Hand Quilting: Know Your Notions

Hand quilting is an enjoyable and satisfying past-time that rewards you with beautiful and useful quilts. As with any sewing skill, you need practice and the right notions to create a successful quilt.

Gather Your Tools

The right tools will ensure you have an enjoyable experience and that your quilt looks good.

At the minimum, you will need:

  • Quilting needles. These needles have a round eye and fine tip, so they easily pierce the layers of the quilt. Their short length also makes them quicker to maneuver.

  • Quilting thread. Quality thread made specifically for quilting is less prone to breakage and knots.

  • Thimbles. There are many designs and styles of thimbles available. They will save your fingers a lot of pain. Try several different styles to find the type of thimble that works best for you.

  • Sharp scissors. Small embroidery scissors work especially well because you can easily clip threads close to the knot.

  • Quilter's rulers and stencils. These are nice for cutting the quilt pieces, but they also come in handy for transferring your designs to the fabric for when you begin stitching.

  • Quilting frames or hoops. Although not necessarily, a good hoop helps keep the fabric taut as you stitch.

Basting Your Quilt

Since a basic quilt has at least three layers, and some quilts may have more, it's vital that the quilt top, batting, and quilt bottom are evenly lined up and basted together before you make the first stitch. Otherwise, you may end up with wrinkles or an uneven edge.

There are three main ways to baste:

  1. Stitching. Simply make long running stitches around the edge of the quilt to hold all the layers together. These threads are snipped out after you are done quilting. A long needle and heavy thread are the only tools needed.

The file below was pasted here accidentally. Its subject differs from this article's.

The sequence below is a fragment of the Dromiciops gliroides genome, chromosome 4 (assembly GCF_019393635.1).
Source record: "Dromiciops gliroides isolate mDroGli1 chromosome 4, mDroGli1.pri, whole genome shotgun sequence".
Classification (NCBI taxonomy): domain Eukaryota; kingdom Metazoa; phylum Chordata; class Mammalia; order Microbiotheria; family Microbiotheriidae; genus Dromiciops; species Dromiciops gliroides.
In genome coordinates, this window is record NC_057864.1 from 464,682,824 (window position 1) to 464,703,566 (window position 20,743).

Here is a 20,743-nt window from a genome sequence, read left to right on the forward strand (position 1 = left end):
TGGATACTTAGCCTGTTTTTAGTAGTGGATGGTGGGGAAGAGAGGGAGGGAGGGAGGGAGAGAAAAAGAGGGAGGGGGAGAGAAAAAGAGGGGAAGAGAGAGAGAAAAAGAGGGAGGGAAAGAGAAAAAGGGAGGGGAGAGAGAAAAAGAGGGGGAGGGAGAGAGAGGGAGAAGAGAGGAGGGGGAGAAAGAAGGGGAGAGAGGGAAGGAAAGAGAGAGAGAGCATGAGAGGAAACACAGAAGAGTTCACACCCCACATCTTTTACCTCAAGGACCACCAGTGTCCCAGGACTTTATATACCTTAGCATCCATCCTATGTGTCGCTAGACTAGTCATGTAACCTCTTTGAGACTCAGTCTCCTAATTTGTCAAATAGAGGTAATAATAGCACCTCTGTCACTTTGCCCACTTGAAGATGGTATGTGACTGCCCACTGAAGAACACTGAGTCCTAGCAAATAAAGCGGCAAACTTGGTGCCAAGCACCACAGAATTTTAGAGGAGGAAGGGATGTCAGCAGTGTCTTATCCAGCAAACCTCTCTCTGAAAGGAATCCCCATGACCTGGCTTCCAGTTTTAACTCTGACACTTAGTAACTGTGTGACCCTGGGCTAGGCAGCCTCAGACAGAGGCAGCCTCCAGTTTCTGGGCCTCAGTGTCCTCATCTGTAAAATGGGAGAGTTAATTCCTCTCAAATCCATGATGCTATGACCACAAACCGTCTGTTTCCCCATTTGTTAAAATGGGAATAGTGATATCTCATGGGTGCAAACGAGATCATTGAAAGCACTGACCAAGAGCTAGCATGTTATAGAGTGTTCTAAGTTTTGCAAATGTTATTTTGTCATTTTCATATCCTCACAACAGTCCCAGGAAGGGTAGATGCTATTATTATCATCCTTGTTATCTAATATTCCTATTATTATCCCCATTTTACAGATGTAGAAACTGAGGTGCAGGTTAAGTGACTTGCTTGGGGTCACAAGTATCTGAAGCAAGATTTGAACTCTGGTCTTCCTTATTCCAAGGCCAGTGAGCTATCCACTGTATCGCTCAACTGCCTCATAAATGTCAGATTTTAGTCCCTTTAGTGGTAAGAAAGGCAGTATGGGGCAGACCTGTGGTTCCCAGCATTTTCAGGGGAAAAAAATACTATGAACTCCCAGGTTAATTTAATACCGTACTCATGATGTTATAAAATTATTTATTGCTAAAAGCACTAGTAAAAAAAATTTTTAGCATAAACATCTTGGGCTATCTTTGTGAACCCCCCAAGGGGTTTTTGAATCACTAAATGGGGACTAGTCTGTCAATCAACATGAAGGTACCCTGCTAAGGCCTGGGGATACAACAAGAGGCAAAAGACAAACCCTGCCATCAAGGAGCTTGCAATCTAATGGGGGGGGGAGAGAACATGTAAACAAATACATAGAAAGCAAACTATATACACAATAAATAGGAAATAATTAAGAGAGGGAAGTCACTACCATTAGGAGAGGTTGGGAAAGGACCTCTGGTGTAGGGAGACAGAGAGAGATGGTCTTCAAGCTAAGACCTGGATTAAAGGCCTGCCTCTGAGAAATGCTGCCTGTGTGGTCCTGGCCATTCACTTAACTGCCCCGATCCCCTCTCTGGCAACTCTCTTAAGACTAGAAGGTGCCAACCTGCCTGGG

2. Pins. Pinning is a common method, but it can also be the most troublesome. Pins can fall out or poke you as you work. Generally, pins are only suitable for small areas, such as holding a piece of applique in place.

  3. Clips. Clips provide all the benefits of pins and stitching, without the work or ouch factor. You have several options for clips. There are specially made clips just for quilting. You can also use office binder clips or clothespins. Just avoid metal clips, which can leave behind rust stains if they become wet. This can be a common issue in humid climates.

Transfer Your Design

Finally, you will need tools to transfer your quilting design, unless you plan to do it completely freehand.

  • Rulers. These work well for straight lines or simple geometric designs. Quilter's rulers are clear and come in a variety of shapes and sizes.

  • Stencils. You can use simple stencils that you trace, or you can use a transferable stencil. There are even transfer pencils available that allow you to trace over a drawn or printed design, and then transfer it to the quilt top.

  • Fabric pens or markers. Use these to draw the stitch design onto the quilt. These wash out of the fabric once you are done stitching.

  • Quilting tape. If you are creating a design with straight edges, such as a diamond, you can use quilter's tape to lay out the design on the fabric, and then stitch beside the tape. Simply pull off the tape when you are done.

The right tools make hand quilting much more enjoyable, so take the time to find what you like. You may need to try different tools before you can discover what works best for you.